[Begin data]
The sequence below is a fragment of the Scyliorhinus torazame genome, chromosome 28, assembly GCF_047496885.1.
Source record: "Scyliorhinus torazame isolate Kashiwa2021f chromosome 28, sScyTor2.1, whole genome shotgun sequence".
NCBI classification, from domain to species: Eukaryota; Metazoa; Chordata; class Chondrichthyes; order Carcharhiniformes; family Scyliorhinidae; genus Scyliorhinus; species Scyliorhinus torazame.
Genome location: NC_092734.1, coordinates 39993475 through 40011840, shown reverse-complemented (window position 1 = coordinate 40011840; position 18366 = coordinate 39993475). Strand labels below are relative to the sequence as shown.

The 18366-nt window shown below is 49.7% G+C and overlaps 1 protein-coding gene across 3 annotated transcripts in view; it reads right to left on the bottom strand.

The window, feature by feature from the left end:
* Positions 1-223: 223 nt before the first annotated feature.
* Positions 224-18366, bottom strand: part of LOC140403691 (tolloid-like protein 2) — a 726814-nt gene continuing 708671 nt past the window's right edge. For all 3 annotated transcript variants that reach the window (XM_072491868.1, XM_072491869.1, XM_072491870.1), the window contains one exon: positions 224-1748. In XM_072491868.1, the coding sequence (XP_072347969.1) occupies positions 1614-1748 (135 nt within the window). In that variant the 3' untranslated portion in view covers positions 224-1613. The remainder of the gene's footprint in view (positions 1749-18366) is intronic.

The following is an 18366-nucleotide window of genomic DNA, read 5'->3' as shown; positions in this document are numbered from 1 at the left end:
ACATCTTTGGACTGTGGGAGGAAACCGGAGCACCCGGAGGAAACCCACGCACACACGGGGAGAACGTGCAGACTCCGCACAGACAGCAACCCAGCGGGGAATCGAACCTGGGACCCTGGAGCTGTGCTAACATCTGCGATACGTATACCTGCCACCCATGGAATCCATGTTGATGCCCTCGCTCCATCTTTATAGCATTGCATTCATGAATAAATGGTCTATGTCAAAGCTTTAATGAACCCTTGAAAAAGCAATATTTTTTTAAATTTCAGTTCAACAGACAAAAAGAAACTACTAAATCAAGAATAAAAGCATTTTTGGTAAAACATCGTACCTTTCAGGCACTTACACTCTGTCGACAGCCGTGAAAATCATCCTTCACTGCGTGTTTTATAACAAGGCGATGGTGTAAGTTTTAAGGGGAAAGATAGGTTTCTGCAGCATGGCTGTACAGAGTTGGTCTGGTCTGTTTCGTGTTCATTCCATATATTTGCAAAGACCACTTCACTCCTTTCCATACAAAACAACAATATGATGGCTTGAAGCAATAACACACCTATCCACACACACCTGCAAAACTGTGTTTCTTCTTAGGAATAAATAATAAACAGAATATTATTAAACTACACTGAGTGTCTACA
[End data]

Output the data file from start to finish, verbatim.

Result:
The sequence below is a fragment of the Scyliorhinus torazame genome, chromosome 28, assembly GCF_047496885.1.
Source record: "Scyliorhinus torazame isolate Kashiwa2021f chromosome 28, sScyTor2.1, whole genome shotgun sequence".
NCBI classification, from domain to species: Eukaryota; Metazoa; Chordata; class Chondrichthyes; order Carcharhiniformes; family Scyliorhinidae; genus Scyliorhinus; species Scyliorhinus torazame.
Genome location: NC_092734.1, coordinates 39993475 through 40011840, shown reverse-complemented (window position 1 = coordinate 40011840; position 18366 = coordinate 39993475). Strand labels below are relative to the sequence as shown.

The 18366-nt window shown below is 49.7% G+C and overlaps 1 protein-coding gene across 3 annotated transcripts in view; it reads right to left on the bottom strand.

The window, feature by feature from the left end:
* Positions 1-223: 223 nt before the first annotated feature.
* Positions 224-18366, bottom strand: part of LOC140403691 (tolloid-like protein 2) — a 726814-nt gene continuing 708671 nt past the window's right edge. For all 3 annotated transcript variants that reach the window (XM_072491868.1, XM_072491869.1, XM_072491870.1), the window contains one exon: positions 224-1748. In XM_072491868.1, the coding sequence (XP_072347969.1) occupies positions 1614-1748 (135 nt within the window). In that variant the 3' untranslated portion in view covers positions 224-1613. The remainder of the gene's footprint in view (positions 1749-18366) is intronic.

The following is an 18366-nucleotide window of genomic DNA, read 5'->3' as shown; positions in this document are numbered from 1 at the left end:
ACATCTTTGGACTGTGGGAGGAAACCGGAGCACCCGGAGGAAACCCACGCACACACGGGGAGAACGTGCAGACTCCGCACAGACAGCAACCCAGCGGGGAATCGAACCTGGGACCCTGGAGCTGTGCTAACATCTGCGATACGTATACCTGCCACCCATGGAATCCATGTTGATGCCCTCGCTCCATCTTTATAGCATTGCATTCATGAATAAATGGTCTATGTCAAAGCTTTAATGAACCCTTGAAAAAGCAATATTTTTTTAAATTTCAGTTCAACAGACAAAAAGAAACTACTAAATCAAGAATAAAAGCATTTTTGGTAAAACATCGTACCTTTCAGGCACTTACACTCTGTCGACAGCCGTGAAAATCATCCTTCACTGCGTGTTTTATAACAAGGCGATGGTGTAAGTTTTAAGGGGAAAGATAGGTTTCTGCAGCATGGCTGTACAGAGTTGGTCTGGTCTGTTTCGTGTTCATTCCATATATTTGCAAAGACCACTTCACTCCTTTCCATACAAAACAACAATATGATGGCTTGAAGCAATAACACACCTATCCACACACACCTGCAAAACTGTGTTTCTTCTTAGGAATAAATAATAAACAGAATATTATTAAACTACACTGAGTGTCTACA